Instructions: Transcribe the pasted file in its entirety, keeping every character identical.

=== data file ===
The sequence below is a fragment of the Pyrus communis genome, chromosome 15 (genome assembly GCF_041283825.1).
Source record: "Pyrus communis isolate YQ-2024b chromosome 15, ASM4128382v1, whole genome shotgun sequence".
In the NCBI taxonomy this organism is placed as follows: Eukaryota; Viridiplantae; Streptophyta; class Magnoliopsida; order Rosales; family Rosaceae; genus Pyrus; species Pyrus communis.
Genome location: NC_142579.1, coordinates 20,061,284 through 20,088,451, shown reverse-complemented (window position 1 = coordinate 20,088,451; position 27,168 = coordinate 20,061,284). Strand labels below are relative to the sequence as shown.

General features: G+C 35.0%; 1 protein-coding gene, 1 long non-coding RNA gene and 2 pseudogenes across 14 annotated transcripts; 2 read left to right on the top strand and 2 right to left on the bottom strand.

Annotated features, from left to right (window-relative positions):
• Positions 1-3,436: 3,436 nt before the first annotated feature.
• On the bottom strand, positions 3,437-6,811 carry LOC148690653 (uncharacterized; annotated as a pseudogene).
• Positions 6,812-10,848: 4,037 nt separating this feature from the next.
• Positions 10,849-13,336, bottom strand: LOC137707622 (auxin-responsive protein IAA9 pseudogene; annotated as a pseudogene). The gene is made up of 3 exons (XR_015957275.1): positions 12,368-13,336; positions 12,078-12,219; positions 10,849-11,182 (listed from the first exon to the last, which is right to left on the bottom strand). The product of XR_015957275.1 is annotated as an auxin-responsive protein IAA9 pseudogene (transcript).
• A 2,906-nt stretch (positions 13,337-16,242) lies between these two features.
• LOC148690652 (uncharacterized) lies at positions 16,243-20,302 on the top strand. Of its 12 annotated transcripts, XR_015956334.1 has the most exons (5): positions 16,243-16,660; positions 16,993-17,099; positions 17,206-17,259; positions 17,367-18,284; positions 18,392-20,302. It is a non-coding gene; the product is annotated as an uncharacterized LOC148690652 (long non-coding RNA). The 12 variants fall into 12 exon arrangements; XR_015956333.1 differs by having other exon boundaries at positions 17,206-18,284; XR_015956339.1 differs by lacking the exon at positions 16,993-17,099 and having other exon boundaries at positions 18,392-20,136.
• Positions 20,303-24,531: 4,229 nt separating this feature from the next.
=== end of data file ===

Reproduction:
The sequence below is a fragment of the Pyrus communis genome, chromosome 15 (genome assembly GCF_041283825.1).
Source record: "Pyrus communis isolate YQ-2024b chromosome 15, ASM4128382v1, whole genome shotgun sequence".
In the NCBI taxonomy this organism is placed as follows: Eukaryota; Viridiplantae; Streptophyta; class Magnoliopsida; order Rosales; family Rosaceae; genus Pyrus; species Pyrus communis.
Genome location: NC_142579.1, coordinates 20,061,284 through 20,088,451, shown reverse-complemented (window position 1 = coordinate 20,088,451; position 27,168 = coordinate 20,061,284). Strand labels below are relative to the sequence as shown.

General features: G+C 35.0%; 1 protein-coding gene, 1 long non-coding RNA gene and 2 pseudogenes across 14 annotated transcripts; 2 read left to right on the top strand and 2 right to left on the bottom strand.

Annotated features, from left to right (window-relative positions):
• Positions 1-3,436: 3,436 nt before the first annotated feature.
• On the bottom strand, positions 3,437-6,811 carry LOC148690653 (uncharacterized; annotated as a pseudogene).
• Positions 6,812-10,848: 4,037 nt separating this feature from the next.
• Positions 10,849-13,336, bottom strand: LOC137707622 (auxin-responsive protein IAA9 pseudogene; annotated as a pseudogene). The gene is made up of 3 exons (XR_015957275.1): positions 12,368-13,336; positions 12,078-12,219; positions 10,849-11,182 (listed from the first exon to the last, which is right to left on the bottom strand). The product of XR_015957275.1 is annotated as an auxin-responsive protein IAA9 pseudogene (transcript).
• A 2,906-nt stretch (positions 13,337-16,242) lies between these two features.
• LOC148690652 (uncharacterized) lies at positions 16,243-20,302 on the top strand. Of its 12 annotated transcripts, XR_015956334.1 has the most exons (5): positions 16,243-16,660; positions 16,993-17,099; positions 17,206-17,259; positions 17,367-18,284; positions 18,392-20,302. It is a non-coding gene; the product is annotated as an uncharacterized LOC148690652 (long non-coding RNA). The 12 variants fall into 12 exon arrangements; XR_015956333.1 differs by having other exon boundaries at positions 17,206-18,284; XR_015956339.1 differs by lacking the exon at positions 16,993-17,099 and having other exon boundaries at positions 18,392-20,136.
• Positions 20,303-24,531: 4,229 nt separating this feature from the next.